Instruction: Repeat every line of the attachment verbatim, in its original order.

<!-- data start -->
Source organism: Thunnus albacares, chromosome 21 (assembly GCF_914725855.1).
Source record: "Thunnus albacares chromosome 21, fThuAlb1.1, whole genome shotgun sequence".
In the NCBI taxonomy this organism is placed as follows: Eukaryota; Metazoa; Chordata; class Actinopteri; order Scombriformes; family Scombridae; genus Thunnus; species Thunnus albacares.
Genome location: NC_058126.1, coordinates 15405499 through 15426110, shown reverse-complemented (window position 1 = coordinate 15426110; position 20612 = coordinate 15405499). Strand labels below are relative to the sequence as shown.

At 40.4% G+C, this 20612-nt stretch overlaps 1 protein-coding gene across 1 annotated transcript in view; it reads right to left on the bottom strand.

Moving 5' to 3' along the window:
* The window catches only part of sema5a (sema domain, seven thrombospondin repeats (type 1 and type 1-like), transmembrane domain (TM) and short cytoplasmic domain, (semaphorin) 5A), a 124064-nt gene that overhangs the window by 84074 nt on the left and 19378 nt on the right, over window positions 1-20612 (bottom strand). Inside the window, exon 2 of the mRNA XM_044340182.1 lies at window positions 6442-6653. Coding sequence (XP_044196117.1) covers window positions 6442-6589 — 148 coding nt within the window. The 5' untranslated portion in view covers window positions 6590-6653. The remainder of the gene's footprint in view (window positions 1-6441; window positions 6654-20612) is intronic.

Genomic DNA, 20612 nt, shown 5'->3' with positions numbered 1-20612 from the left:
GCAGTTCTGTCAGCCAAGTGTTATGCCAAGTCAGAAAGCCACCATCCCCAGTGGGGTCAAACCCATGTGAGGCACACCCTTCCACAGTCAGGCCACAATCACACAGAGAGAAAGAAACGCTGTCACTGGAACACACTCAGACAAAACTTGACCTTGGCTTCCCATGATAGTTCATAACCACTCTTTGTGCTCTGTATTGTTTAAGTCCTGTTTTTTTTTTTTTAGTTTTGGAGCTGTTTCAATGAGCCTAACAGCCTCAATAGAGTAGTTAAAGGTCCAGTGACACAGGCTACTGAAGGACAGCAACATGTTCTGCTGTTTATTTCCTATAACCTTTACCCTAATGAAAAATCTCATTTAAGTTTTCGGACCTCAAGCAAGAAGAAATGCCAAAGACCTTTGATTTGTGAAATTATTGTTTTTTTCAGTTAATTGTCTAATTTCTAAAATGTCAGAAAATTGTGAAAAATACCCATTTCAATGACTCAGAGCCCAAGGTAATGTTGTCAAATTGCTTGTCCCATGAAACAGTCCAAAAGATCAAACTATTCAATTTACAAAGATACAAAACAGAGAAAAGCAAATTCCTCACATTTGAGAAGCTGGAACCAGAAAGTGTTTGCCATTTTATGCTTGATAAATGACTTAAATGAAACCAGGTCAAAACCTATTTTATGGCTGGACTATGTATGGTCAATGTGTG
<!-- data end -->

Source organism: Thunnus albacares, chromosome 21 (assembly GCF_914725855.1).
Source record: "Thunnus albacares chromosome 21, fThuAlb1.1, whole genome shotgun sequence".
In the NCBI taxonomy this organism is placed as follows: Eukaryota; Metazoa; Chordata; class Actinopteri; order Scombriformes; family Scombridae; genus Thunnus; species Thunnus albacares.
Genome location: NC_058126.1, coordinates 15405499 through 15426110, shown reverse-complemented (window position 1 = coordinate 15426110; position 20612 = coordinate 15405499). Strand labels below are relative to the sequence as shown.

At 40.4% G+C, this 20612-nt stretch overlaps 1 protein-coding gene across 1 annotated transcript in view; it reads right to left on the bottom strand.

Moving 5' to 3' along the window:
* The window catches only part of sema5a (sema domain, seven thrombospondin repeats (type 1 and type 1-like), transmembrane domain (TM) and short cytoplasmic domain, (semaphorin) 5A), a 124064-nt gene that overhangs the window by 84074 nt on the left and 19378 nt on the right, over window positions 1-20612 (bottom strand). Inside the window, exon 2 of the mRNA XM_044340182.1 lies at window positions 6442-6653. Coding sequence (XP_044196117.1) covers window positions 6442-6589 — 148 coding nt within the window. The 5' untranslated portion in view covers window positions 6590-6653. The remainder of the gene's footprint in view (window positions 1-6441; window positions 6654-20612) is intronic.

Genomic DNA, 20612 nt, shown 5'->3' with positions numbered 1-20612 from the left:
GCAGTTCTGTCAGCCAAGTGTTATGCCAAGTCAGAAAGCCACCATCCCCAGTGGGGTCAAACCCATGTGAGGCACACCCTTCCACAGTCAGGCCACAATCACACAGAGAGAAAGAAACGCTGTCACTGGAACACACTCAGACAAAACTTGACCTTGGCTTCCCATGATAGTTCATAACCACTCTTTGTGCTCTGTATTGTTTAAGTCCTGTTTTTTTTTTTTTAGTTTTGGAGCTGTTTCAATGAGCCTAACAGCCTCAATAGAGTAGTTAAAGGTCCAGTGACACAGGCTACTGAAGGACAGCAACATGTTCTGCTGTTTATTTCCTATAACCTTTACCCTAATGAAAAATCTCATTTAAGTTTTCGGACCTCAAGCAAGAAGAAATGCCAAAGACCTTTGATTTGTGAAATTATTGTTTTTTTCAGTTAATTGTCTAATTTCTAAAATGTCAGAAAATTGTGAAAAATACCCATTTCAATGACTCAGAGCCCAAGGTAATGTTGTCAAATTGCTTGTCCCATGAAACAGTCCAAAAGATCAAACTATTCAATTTACAAAGATACAAAACAGAGAAAAGCAAATTCCTCACATTTGAGAAGCTGGAACCAGAAAGTGTTTGCCATTTTATGCTTGATAAATGACTTAAATGAAACCAGGTCAAAACCTATTTTATGGCTGGACTATGTATGGTCAATGTGTG